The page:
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My server seized up. It was virtually unusable. This seemed like a likely culprit:

root      1037  0.0 92.6 1455696 958368 ?      Ssl   2012   3:57 /usr/sbin/nscd

That's 92% RAM. I killed it to get my server operational again.

Given that I have now killed the process, what post-mortem diagnostics can I do to see what the cause was? top occasionally showed high wa values, which might suggest there might be something up with a file or network socket it was trying to read? Any suggestions?

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Which OS and/or distro. Any relevant log entries ? –  Iain Jan 7 '13 at 11:11
    
Debian GNU/Linux 6.0 . I'm not sure which logs to look in. –  Joe Jan 7 '13 at 11:16
    
Start with /var/log/messages, /var/log/syslog then /var/log/* ingeneral –  Iain Jan 7 '13 at 11:23
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Bug report - You can restart nscd daily, or more often, if needed. –  David Schwartz Jan 7 '13 at 11:28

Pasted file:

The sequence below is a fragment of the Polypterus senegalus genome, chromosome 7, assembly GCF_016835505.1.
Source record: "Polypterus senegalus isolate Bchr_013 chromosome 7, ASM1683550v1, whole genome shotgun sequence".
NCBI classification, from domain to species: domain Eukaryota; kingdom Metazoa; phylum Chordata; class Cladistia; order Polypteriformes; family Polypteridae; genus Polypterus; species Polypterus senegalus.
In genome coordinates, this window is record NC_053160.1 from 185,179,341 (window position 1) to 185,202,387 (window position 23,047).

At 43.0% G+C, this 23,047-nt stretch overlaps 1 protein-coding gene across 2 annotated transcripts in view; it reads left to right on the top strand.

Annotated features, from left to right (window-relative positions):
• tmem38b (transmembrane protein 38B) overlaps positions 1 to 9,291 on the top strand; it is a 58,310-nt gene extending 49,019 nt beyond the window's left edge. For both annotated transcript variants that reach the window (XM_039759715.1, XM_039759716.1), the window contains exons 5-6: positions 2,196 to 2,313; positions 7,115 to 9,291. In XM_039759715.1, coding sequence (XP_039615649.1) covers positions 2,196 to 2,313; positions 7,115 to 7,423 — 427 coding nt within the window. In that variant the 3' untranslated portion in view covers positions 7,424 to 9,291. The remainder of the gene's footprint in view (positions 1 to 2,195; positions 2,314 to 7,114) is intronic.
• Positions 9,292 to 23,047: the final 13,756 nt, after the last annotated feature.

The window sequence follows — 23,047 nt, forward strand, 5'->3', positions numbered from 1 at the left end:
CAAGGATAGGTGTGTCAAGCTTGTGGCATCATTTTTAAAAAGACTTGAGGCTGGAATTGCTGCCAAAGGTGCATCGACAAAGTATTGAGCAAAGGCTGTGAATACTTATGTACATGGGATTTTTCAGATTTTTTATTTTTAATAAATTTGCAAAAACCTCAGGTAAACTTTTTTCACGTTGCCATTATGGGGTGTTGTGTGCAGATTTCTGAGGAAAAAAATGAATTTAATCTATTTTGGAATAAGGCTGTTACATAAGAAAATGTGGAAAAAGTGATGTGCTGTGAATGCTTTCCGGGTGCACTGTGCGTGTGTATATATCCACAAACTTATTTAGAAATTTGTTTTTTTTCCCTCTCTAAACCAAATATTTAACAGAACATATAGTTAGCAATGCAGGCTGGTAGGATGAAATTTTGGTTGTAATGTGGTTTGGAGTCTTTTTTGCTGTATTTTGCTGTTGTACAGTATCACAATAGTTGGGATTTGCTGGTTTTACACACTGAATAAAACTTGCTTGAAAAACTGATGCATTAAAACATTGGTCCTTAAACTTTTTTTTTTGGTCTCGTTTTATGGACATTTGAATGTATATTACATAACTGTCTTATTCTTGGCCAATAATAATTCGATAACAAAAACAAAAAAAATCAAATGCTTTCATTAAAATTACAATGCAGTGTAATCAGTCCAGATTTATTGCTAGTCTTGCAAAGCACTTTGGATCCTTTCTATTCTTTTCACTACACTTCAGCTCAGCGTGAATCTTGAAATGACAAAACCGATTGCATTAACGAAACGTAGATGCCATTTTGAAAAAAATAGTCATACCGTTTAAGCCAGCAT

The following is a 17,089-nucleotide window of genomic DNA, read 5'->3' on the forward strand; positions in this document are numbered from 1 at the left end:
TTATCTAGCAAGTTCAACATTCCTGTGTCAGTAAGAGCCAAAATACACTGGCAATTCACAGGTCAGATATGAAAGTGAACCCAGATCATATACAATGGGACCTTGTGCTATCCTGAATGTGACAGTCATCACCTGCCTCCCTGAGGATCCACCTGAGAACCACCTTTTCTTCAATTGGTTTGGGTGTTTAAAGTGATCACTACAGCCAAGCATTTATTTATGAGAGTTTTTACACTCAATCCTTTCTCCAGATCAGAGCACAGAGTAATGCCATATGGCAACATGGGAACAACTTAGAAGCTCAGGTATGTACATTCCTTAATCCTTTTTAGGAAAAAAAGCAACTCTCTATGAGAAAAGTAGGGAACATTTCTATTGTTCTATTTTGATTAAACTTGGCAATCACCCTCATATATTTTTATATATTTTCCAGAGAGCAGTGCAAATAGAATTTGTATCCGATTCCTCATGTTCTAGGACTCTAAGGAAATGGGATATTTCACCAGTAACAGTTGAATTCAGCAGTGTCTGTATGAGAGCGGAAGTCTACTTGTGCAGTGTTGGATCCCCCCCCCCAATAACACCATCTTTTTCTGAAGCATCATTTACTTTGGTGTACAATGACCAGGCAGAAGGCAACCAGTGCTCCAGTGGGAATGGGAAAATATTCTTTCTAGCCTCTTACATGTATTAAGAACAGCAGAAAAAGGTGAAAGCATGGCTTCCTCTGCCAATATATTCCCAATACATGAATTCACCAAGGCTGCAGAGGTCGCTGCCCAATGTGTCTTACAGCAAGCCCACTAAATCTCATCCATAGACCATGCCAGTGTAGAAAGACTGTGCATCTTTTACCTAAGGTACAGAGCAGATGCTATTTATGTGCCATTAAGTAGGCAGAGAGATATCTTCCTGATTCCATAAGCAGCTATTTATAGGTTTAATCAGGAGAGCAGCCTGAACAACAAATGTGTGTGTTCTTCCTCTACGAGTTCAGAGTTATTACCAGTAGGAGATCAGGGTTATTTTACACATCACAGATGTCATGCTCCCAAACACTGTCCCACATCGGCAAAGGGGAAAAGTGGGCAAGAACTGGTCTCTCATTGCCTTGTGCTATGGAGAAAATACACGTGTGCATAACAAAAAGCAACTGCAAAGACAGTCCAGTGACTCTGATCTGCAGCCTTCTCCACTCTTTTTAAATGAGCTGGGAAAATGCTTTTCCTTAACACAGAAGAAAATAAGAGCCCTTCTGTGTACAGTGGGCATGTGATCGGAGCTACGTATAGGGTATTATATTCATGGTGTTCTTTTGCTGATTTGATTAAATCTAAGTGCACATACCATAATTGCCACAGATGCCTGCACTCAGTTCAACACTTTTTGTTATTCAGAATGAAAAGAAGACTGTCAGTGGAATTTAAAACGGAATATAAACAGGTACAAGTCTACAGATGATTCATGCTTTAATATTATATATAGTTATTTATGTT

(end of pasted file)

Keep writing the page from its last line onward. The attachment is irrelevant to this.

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David, that seems like an answer, not a comment. I'd certainly upvote it, if you wrote it up as one, and included some of the actual text as well as a link. –  MadHatter Jan 7 '13 at 12:12

1 Answer 1

up vote 3 down vote accepted

It's because it's full of memory leaks :)

The common approach is to restart the service son some regular interval or at a specified threshold (memory utilization). I usually use the Monit utility to do this (example), but I believe nscd has a built-in provision for this as well in its configuration file.

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Yeah seems to be the case! Thanks. –  Joe Jan 7 '13 at 15:02

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